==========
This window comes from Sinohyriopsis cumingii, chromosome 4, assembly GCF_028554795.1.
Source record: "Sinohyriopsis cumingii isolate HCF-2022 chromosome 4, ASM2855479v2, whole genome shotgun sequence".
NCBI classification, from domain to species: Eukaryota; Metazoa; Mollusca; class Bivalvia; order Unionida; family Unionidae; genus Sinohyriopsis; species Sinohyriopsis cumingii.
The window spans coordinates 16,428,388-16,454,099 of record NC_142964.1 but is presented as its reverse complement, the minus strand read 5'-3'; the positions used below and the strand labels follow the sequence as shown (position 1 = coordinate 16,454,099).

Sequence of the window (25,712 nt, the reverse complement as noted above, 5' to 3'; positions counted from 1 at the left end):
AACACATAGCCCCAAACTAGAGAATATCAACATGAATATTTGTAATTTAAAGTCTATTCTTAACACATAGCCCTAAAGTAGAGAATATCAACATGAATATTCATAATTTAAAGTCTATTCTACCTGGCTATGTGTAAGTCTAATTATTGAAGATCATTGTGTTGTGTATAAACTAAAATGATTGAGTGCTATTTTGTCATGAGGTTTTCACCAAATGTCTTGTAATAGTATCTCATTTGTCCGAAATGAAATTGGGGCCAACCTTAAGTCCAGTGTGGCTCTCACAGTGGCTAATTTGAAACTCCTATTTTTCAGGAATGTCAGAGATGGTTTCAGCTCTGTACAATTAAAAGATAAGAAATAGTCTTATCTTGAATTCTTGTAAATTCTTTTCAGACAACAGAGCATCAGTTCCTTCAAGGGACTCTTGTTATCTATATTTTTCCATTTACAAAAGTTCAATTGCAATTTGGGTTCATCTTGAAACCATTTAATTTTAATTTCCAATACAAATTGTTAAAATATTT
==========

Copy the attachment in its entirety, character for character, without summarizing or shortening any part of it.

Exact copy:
This window comes from Sinohyriopsis cumingii, chromosome 4, assembly GCF_028554795.1.
Source record: "Sinohyriopsis cumingii isolate HCF-2022 chromosome 4, ASM2855479v2, whole genome shotgun sequence".
NCBI classification, from domain to species: Eukaryota; Metazoa; Mollusca; class Bivalvia; order Unionida; family Unionidae; genus Sinohyriopsis; species Sinohyriopsis cumingii.
The window spans coordinates 16,428,388-16,454,099 of record NC_142964.1 but is presented as its reverse complement, the minus strand read 5'-3'; the positions used below and the strand labels follow the sequence as shown (position 1 = coordinate 16,454,099).

Sequence of the window (25,712 nt, the reverse complement as noted above, 5' to 3'; positions counted from 1 at the left end):
AACACATAGCCCCAAACTAGAGAATATCAACATGAATATTTGTAATTTAAAGTCTATTCTTAACACATAGCCCTAAAGTAGAGAATATCAACATGAATATTCATAATTTAAAGTCTATTCTACCTGGCTATGTGTAAGTCTAATTATTGAAGATCATTGTGTTGTGTATAAACTAAAATGATTGAGTGCTATTTTGTCATGAGGTTTTCACCAAATGTCTTGTAATAGTATCTCATTTGTCCGAAATGAAATTGGGGCCAACCTTAAGTCCAGTGTGGCTCTCACAGTGGCTAATTTGAAACTCCTATTTTTCAGGAATGTCAGAGATGGTTTCAGCTCTGTACAATTAAAAGATAAGAAATAGTCTTATCTTGAATTCTTGTAAATTCTTTTCAGACAACAGAGCATCAGTTCCTTCAAGGGACTCTTGTTATCTATATTTTTCCATTTACAAAAGTTCAATTGCAATTTGGGTTCATCTTGAAACCATTTAATTTTAATTTCCAATACAAATTGTTAAAATATTT